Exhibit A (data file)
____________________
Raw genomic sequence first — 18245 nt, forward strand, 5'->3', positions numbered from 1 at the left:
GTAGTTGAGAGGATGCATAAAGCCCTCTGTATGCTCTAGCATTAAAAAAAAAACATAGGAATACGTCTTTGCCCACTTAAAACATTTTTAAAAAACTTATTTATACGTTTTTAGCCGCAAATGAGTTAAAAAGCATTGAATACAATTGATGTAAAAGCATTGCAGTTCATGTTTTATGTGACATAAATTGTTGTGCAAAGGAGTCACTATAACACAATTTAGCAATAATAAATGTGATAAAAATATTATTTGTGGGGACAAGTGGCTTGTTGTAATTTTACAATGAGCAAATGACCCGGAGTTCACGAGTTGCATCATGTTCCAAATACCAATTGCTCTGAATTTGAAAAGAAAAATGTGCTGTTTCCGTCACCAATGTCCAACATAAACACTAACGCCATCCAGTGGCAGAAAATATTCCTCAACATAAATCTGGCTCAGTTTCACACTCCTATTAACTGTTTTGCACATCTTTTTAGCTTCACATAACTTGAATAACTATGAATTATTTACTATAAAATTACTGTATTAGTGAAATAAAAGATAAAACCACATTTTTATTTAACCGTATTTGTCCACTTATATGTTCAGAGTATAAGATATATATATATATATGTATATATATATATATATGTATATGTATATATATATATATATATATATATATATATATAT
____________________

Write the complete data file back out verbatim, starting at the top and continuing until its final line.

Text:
Raw genomic sequence first — 18245 nt, forward strand, 5'->3', positions numbered from 1 at the left:
GTAGTTGAGAGGATGCATAAAGCCCTCTGTATGCTCTAGCATTAAAAAAAAAACATAGGAATACGTCTTTGCCCACTTAAAACATTTTTAAAAAACTTATTTATACGTTTTTAGCCGCAAATGAGTTAAAAAGCATTGAATACAATTGATGTAAAAGCATTGCAGTTCATGTTTTATGTGACATAAATTGTTGTGCAAAGGAGTCACTATAACACAATTTAGCAATAATAAATGTGATAAAAATATTATTTGTGGGGACAAGTGGCTTGTTGTAATTTTACAATGAGCAAATGACCCGGAGTTCACGAGTTGCATCATGTTCCAAATACCAATTGCTCTGAATTTGAAAAGAAAAATGTGCTGTTTCCGTCACCAATGTCCAACATAAACACTAACGCCATCCAGTGGCAGAAAATATTCCTCAACATAAATCTGGCTCAGTTTCACACTCCTATTAACTGTTTTGCACATCTTTTTAGCTTCACATAACTTGAATAACTATGAATTATTTACTATAAAATTACTGTATTAGTGAAATAAAAGATAAAACCACATTTTTATTTAACCGTATTTGTCCACTTATATGTTCAGAGTATAAGATATATATATATATATGTATATATATATATATATGTATATGTATATATATATATATATATATATATATATATATAT